Rodney Wallace: One of last year's pleasant surprises was seeing Wallace successfully adapt to a central role when called upon. It's not his best spot, but when the team needed a dynamic, abrasive presence when Olsen was being rested, Wallace did a good job. Like Pontius, though, the current plan has him playing elsewhere. If Wallace makes a short-term move to central midfield, Marc Burch will be recalled at left back (something that I don't find particularly appealing). As with most of the options discussed thus far, it also leaves us with 2 defensive midfielders in the middle (though Wallace is the most attack-minded of that group).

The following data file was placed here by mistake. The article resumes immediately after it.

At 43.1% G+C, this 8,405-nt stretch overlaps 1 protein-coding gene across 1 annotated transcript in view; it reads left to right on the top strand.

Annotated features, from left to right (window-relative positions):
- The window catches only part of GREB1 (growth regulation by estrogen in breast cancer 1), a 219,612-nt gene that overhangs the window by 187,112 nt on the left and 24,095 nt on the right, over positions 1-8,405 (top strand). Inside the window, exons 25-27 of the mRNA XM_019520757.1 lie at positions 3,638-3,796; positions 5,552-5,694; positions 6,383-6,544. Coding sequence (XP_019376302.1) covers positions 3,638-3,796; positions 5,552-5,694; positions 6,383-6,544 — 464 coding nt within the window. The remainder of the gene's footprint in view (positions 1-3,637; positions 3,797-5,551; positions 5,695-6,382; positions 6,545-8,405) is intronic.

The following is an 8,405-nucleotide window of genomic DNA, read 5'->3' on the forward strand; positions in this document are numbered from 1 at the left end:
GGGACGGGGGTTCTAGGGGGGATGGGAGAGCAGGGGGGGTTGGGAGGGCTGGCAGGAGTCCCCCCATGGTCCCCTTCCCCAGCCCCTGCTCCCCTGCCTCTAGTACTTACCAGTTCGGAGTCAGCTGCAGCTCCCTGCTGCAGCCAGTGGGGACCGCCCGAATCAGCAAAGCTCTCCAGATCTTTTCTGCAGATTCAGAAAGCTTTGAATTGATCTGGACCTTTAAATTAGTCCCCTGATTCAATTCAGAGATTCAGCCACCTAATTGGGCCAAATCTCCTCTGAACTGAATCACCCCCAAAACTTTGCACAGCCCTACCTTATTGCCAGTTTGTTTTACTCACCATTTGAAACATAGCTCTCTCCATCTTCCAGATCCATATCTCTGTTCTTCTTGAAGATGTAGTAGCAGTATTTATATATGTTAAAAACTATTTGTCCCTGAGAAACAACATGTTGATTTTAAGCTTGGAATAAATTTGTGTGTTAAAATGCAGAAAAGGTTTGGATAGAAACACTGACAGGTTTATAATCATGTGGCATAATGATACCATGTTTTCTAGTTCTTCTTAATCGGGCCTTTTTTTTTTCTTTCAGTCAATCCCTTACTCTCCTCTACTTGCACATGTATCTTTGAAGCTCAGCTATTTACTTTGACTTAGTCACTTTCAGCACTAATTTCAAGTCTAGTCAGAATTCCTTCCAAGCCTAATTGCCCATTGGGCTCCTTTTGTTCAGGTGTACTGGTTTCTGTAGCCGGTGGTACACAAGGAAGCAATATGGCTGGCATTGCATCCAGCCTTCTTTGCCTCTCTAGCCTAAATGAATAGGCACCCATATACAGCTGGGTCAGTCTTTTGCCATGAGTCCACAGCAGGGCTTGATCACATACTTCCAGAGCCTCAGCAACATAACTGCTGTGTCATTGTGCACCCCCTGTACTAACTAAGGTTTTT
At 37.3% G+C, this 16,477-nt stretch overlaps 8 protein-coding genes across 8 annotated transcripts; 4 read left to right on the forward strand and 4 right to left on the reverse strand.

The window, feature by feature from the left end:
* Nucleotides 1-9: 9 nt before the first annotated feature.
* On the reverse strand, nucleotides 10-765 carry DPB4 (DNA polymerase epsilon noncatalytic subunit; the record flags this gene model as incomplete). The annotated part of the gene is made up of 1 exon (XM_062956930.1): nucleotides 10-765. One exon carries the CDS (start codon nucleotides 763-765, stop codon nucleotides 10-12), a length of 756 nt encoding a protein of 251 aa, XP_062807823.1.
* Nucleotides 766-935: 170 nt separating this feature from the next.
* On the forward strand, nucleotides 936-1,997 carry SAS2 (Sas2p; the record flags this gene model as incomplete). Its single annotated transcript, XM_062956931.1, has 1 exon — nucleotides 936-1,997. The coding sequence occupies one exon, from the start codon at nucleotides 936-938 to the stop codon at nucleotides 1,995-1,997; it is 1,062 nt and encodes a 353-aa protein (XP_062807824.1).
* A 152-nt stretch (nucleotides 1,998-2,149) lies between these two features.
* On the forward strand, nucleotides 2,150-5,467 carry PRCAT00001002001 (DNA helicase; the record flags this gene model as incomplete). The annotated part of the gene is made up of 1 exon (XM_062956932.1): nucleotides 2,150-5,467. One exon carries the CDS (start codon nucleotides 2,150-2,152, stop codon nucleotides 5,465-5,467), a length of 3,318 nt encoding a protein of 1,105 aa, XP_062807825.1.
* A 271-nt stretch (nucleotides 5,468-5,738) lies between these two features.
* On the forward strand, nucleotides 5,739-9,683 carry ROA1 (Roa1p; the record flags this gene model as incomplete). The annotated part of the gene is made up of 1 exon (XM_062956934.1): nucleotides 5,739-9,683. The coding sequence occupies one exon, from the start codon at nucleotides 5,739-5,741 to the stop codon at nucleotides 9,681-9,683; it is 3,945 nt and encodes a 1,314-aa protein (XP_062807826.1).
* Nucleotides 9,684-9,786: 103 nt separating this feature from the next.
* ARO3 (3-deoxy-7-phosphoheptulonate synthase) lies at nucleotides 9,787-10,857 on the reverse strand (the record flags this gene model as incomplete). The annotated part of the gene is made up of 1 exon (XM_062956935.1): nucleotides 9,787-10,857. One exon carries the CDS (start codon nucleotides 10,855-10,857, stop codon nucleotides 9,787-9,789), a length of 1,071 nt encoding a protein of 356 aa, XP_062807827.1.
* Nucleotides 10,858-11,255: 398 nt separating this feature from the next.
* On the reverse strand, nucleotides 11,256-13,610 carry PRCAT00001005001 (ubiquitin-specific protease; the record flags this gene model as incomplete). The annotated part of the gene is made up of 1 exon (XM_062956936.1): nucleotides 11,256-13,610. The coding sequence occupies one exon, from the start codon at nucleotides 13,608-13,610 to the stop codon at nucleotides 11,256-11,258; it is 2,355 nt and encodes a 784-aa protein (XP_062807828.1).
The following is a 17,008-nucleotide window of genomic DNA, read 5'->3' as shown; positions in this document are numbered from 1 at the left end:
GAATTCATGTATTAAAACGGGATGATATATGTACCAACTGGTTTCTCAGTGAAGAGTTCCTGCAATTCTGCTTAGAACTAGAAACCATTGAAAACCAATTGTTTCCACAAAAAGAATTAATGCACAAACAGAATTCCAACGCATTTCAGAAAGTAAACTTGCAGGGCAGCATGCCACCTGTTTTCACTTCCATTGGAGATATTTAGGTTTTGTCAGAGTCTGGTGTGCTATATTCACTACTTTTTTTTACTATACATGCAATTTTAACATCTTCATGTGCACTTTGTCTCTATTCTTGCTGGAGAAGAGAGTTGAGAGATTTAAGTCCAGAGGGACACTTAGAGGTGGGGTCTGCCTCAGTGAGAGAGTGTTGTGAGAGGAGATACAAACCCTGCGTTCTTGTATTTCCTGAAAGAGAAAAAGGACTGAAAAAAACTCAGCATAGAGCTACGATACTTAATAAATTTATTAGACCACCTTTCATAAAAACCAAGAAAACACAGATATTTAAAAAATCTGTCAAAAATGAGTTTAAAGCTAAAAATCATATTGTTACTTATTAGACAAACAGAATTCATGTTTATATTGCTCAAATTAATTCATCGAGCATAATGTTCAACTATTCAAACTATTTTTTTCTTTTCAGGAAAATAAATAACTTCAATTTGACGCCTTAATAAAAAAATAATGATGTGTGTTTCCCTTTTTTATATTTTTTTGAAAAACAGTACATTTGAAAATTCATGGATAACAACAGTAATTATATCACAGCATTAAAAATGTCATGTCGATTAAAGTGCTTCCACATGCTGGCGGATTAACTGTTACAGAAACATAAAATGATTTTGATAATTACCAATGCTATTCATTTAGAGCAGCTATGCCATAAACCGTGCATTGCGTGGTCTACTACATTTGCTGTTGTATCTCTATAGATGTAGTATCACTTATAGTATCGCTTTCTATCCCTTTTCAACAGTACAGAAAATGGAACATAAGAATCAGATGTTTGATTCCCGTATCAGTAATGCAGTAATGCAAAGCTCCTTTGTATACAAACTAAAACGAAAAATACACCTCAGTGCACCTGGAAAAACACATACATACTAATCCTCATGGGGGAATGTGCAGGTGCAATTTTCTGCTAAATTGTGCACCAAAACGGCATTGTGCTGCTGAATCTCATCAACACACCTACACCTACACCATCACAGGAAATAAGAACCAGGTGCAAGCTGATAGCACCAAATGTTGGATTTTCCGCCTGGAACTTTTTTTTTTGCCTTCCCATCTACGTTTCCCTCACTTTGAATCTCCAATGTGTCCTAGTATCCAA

Brandon Barklage: Perhaps the most intriguing option, Barklage is the only other natural two-way central midfielder on the roster. He was something of a surprising success last season before he was unfortunate enough to suffer a torn ACL in the US Open Cup. This was a shame, because Barklage is the kind of all-action player this club could have used as a spark down the stretch last season. There are big questions about how fit he'll be following the surgery and lengthy rehab that comes with an ACL tear, but we do know that he'll fight, has a cannon of a shot, and makes quality runs forward. What I said about how Pontius should follow Holden's style of play is also applicable to Barklage.